How Social Isolation Affects the Brain
Being alone greatly changes some brain regions more than others.
Posted January 7, 2023 | Reviewed by Vanessa Lancaster
- Our need for social interactions is as fundamental as our need for proper nutrition and adequate sleep.
- Social isolation causes decreased white matter in brain regions critical for thinking and emotional control.
- Changes in connectivity between the amygdala and frontal lobes is associated with increased behavioral problems.
One of the most important consequences of society’s response to COVID-19 was the clear demonstration that our need for social interactions is as fundamental as our need for proper nutrition and adequate sleep.
Physical distancing, quarantines, and lockdowns increased the incidence of depression in adults and adolescents. Past psychological studies documented that people experiencing prolonged social isolation, such as orphans and empty nesters, have an increased risk of depression and insomnia.
Monkeys raised in partial or total isolation since birth were hostile toward others and could not form adequate social attachments in adolescence or adulthood. The degree of social damage was related to the duration of social isolation. Sophisticated neuroimaging analyses of humans and monkeys revealed structural alterations in two critical brain regions for normal social interactions and emotion control, the prefrontal cortex and amygdala. To a somewhat smaller degree, changes were also observed in the hippocampus. The total volume of the amygdala was consistently larger in response to social isolation; this likely underlies the profound emotional problems observed.
Cellular changes in response to social isolation included significant alterations in oligodendrocyte development. Oligodendrocytes form the myelin, which is called white matter. It is critical for neuronal communication. Neuroimaging studies reported abnormalities of consistently reduced total gray and white matter volumes in the prefrontal cortex and hippocampus. The loss of total white matter likely explains why electroencephalography (EEG) analyses have reported abnormal patterns of brain activity in the frontal, temporal, and occipital brain regions in children reared in social isolation.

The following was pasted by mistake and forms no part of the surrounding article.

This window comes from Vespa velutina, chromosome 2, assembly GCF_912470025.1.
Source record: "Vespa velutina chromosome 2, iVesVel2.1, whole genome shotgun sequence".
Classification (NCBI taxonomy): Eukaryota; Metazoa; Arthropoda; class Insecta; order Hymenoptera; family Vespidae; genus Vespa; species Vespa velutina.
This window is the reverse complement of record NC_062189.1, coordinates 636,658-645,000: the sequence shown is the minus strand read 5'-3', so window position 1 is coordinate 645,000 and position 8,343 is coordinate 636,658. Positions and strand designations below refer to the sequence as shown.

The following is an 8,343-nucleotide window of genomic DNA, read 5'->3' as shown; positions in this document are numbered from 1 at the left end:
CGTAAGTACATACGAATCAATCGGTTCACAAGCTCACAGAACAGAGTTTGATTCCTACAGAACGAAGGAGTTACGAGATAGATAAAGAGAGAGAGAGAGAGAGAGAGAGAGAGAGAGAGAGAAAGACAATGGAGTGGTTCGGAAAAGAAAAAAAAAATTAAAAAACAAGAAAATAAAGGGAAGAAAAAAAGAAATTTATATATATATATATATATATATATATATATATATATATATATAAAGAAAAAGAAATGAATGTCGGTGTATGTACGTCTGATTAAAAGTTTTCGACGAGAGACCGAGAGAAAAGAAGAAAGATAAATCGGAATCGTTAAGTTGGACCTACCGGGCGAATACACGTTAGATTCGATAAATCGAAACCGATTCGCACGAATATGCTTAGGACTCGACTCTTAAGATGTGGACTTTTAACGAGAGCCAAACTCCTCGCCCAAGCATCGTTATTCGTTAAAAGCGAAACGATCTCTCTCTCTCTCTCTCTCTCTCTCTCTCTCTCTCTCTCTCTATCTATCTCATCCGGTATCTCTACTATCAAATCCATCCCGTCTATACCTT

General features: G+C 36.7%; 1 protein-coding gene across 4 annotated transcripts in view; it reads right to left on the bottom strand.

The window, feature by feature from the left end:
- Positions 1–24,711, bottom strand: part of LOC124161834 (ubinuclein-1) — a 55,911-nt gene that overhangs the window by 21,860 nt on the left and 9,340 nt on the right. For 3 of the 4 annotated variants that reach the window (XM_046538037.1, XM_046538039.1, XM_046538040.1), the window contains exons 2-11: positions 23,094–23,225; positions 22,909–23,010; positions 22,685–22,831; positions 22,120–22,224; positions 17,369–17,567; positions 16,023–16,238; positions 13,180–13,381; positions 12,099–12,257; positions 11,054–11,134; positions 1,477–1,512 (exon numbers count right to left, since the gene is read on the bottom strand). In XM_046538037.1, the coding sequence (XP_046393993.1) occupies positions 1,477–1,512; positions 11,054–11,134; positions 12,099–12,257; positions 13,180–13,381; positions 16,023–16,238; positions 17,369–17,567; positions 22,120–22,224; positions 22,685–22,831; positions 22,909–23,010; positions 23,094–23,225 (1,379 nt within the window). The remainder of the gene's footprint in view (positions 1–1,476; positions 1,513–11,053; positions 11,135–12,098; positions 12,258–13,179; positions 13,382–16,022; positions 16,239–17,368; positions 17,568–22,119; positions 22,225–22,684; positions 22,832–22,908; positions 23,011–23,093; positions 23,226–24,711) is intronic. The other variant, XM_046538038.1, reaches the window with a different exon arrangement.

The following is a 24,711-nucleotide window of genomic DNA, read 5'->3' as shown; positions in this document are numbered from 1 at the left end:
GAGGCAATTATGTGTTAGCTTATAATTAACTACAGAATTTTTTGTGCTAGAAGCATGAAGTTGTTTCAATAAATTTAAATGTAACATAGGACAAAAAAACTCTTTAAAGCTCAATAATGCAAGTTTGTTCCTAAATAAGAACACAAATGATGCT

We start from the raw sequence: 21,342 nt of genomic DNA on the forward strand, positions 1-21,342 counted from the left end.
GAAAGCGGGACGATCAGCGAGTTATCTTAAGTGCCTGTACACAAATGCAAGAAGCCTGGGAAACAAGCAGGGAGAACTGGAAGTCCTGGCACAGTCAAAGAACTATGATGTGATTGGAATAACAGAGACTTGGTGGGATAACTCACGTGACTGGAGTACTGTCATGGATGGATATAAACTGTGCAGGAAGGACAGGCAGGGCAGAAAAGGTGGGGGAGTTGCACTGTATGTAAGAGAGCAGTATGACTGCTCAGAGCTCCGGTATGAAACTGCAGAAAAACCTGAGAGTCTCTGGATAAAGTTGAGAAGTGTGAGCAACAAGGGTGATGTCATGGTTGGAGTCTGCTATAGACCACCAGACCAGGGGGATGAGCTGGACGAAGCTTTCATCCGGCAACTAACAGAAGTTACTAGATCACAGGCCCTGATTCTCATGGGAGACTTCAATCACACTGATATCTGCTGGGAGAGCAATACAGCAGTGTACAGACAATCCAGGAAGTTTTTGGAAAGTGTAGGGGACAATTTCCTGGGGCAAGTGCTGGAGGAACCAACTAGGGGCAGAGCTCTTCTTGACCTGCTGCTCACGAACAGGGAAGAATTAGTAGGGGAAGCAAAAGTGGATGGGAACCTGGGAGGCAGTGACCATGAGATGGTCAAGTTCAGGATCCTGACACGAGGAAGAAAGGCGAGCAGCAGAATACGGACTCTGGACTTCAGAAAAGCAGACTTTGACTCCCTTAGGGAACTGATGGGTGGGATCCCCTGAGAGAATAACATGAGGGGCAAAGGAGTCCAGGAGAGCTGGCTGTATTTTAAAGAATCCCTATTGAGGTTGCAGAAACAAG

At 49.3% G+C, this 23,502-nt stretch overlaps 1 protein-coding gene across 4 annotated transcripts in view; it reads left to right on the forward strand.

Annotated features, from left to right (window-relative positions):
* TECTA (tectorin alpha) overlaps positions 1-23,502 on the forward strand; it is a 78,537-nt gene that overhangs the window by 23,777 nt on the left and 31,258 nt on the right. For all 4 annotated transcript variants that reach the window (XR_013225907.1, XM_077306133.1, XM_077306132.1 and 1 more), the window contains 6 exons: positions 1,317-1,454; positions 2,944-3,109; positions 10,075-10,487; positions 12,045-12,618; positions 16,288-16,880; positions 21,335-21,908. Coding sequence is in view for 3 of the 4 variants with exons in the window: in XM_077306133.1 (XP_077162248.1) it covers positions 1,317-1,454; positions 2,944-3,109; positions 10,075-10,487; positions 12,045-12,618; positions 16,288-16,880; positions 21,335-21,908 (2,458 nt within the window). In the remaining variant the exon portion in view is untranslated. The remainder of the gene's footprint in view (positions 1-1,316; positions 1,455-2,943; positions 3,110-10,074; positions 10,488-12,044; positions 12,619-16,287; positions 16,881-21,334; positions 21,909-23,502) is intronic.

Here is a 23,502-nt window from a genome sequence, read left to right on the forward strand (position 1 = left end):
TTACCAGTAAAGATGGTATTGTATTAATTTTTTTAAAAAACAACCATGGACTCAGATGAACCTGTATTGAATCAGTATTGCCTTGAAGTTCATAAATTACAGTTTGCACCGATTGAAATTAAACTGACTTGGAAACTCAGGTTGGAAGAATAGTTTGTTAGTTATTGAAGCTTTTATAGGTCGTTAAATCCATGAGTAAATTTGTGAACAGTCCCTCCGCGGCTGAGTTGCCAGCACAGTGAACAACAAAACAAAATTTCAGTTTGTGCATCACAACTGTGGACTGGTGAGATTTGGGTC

These changes in neural activity reflect a significant delay in cortical maturation. Children who experienced early social isolation, such as in orphanages, showed decreased white matter integrity, particularly in neural pathways that connect the frontal and temporal lobes, where thinking and memories are processed. The changes in connectivity between brain regions were associated with increased behavioral problems. One specific change, the loss of connectivity between the prefrontal cortex and amygdala, which are believed to be critical for emotion regulation and fear learning, was considered most responsible for the continued immature behaviors and social problems of children after long-term social isolation.
In adults, after social isolation, the dopamine neural systems became selectively activated when shown pictures of social activities. For comparison, a similar response is seen in response to food cues after prolonged fasting. A recent study reported that the multi-year reduced social interaction due to COVID-19 resulted in volumetric increases in the bilateral amygdala, putamen, and anterior temporal cortices.
Most importantly, the changes in the amygdala were reduced as time elapsed after the release from lockdown. This suggests that, in adults at least, the brain changes due to the prolonged social isolation associated with the COVID-19 lockdown are reversible.
Xiong Y et al., (2023) Social isolation and the brain: effects and mechanisms. Molecular Psychiatry, 28:191; https://doi.org/10.1038/s41380-022-01835-w
Wenk GL (2017) The Brain: What Everyone Needs to Know, Oxford University Press.
Salomon T et al., (2021) Brain volumetric changes in the general population following the COVID-19 outbreak and lockdown. Neuroimage, 239:118311